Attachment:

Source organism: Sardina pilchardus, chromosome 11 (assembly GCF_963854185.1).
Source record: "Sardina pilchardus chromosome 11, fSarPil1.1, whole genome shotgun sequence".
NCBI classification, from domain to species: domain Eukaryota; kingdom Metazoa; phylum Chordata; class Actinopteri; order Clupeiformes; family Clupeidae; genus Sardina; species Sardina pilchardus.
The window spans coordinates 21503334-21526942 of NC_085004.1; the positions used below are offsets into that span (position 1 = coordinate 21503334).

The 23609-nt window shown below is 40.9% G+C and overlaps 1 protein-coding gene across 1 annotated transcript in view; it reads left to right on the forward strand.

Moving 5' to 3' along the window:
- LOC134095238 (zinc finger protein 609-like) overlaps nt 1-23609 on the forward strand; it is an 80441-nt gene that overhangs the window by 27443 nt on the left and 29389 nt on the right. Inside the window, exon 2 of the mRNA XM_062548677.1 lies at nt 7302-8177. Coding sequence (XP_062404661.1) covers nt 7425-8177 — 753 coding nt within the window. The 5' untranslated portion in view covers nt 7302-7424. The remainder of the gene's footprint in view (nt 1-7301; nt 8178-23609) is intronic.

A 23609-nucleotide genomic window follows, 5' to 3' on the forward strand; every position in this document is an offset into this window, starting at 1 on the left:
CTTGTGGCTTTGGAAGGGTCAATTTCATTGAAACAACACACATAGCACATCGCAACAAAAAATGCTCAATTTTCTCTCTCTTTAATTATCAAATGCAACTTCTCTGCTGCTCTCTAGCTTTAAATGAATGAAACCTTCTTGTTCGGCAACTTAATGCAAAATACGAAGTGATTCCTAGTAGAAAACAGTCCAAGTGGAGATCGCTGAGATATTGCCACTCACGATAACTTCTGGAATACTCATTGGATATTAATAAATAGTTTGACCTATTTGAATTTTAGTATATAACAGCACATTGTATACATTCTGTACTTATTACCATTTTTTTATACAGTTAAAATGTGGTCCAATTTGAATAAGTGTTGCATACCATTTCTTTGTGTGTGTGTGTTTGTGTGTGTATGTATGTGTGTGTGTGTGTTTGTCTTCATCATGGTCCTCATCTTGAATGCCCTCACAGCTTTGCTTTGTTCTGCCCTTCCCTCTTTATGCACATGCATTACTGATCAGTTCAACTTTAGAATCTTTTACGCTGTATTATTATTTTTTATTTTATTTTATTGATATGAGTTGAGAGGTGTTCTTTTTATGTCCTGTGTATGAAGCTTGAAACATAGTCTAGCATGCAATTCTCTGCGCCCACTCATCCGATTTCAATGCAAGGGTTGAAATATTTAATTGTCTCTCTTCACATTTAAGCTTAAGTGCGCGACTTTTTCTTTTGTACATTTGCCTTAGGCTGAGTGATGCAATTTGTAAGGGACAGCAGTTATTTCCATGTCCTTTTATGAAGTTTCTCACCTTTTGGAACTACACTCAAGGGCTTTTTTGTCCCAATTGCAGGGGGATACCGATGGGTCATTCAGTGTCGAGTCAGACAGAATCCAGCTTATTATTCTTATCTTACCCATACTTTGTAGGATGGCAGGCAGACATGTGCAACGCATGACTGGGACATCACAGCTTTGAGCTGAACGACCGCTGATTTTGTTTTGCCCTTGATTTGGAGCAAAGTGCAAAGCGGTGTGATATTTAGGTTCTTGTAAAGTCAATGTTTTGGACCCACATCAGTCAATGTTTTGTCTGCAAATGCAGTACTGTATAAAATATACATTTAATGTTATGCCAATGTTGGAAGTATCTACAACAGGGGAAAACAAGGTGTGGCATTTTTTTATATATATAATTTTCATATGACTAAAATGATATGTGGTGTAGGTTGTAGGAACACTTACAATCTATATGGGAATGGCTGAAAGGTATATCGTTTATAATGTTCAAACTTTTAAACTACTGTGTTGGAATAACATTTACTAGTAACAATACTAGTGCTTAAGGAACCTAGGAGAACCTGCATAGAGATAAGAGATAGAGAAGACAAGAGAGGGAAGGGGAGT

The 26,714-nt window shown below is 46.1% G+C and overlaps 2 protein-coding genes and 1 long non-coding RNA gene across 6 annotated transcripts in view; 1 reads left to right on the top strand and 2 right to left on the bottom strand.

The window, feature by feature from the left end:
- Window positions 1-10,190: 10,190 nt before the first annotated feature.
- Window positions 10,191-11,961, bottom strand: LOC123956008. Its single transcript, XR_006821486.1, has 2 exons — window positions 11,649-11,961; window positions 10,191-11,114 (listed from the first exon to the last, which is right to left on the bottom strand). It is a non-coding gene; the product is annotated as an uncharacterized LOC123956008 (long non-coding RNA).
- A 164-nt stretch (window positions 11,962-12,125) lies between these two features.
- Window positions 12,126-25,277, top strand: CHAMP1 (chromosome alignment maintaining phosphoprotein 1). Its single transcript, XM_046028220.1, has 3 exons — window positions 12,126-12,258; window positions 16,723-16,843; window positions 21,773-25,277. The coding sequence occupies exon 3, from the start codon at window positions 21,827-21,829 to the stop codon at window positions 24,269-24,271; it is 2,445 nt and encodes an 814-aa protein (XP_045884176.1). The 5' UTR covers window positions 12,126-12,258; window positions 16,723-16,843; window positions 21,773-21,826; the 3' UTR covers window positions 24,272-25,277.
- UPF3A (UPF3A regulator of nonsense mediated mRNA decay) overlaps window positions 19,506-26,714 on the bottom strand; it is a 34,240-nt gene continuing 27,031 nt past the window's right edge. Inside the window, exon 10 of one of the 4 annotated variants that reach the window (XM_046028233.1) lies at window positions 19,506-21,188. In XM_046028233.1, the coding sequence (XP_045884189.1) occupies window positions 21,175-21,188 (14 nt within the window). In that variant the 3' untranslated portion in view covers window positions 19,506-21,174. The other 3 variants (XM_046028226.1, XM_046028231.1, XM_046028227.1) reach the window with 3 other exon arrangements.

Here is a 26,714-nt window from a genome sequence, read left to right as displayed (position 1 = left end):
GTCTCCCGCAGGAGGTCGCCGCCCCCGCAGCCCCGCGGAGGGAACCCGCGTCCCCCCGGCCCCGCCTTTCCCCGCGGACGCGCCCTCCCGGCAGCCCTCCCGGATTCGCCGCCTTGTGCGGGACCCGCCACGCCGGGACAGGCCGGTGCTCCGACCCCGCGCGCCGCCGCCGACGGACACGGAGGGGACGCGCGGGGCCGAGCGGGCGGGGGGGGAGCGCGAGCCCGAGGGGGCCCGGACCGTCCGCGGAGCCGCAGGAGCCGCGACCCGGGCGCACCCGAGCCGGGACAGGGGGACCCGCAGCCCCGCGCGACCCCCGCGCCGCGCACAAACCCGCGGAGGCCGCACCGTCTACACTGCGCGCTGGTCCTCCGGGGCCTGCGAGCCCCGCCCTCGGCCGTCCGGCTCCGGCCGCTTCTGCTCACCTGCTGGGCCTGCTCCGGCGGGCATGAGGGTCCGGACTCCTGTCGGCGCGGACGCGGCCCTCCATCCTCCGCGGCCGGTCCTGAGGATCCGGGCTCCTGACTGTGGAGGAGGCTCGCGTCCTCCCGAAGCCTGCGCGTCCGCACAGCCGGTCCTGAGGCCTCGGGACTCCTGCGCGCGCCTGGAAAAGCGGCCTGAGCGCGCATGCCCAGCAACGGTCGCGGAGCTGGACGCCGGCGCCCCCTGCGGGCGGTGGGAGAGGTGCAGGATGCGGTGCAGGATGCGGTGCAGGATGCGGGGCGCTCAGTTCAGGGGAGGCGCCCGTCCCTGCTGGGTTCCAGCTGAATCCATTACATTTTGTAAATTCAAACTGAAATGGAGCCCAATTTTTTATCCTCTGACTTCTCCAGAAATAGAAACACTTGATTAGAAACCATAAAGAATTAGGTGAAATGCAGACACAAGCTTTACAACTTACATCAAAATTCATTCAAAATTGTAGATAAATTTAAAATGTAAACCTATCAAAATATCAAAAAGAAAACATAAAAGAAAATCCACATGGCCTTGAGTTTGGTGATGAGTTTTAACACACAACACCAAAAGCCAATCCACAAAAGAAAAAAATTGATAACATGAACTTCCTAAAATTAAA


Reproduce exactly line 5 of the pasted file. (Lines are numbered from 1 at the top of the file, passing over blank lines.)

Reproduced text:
The 23609-nt window shown below is 40.9% G+C and overlaps 1 protein-coding gene across 1 annotated transcript in view; it reads left to right on the forward strand.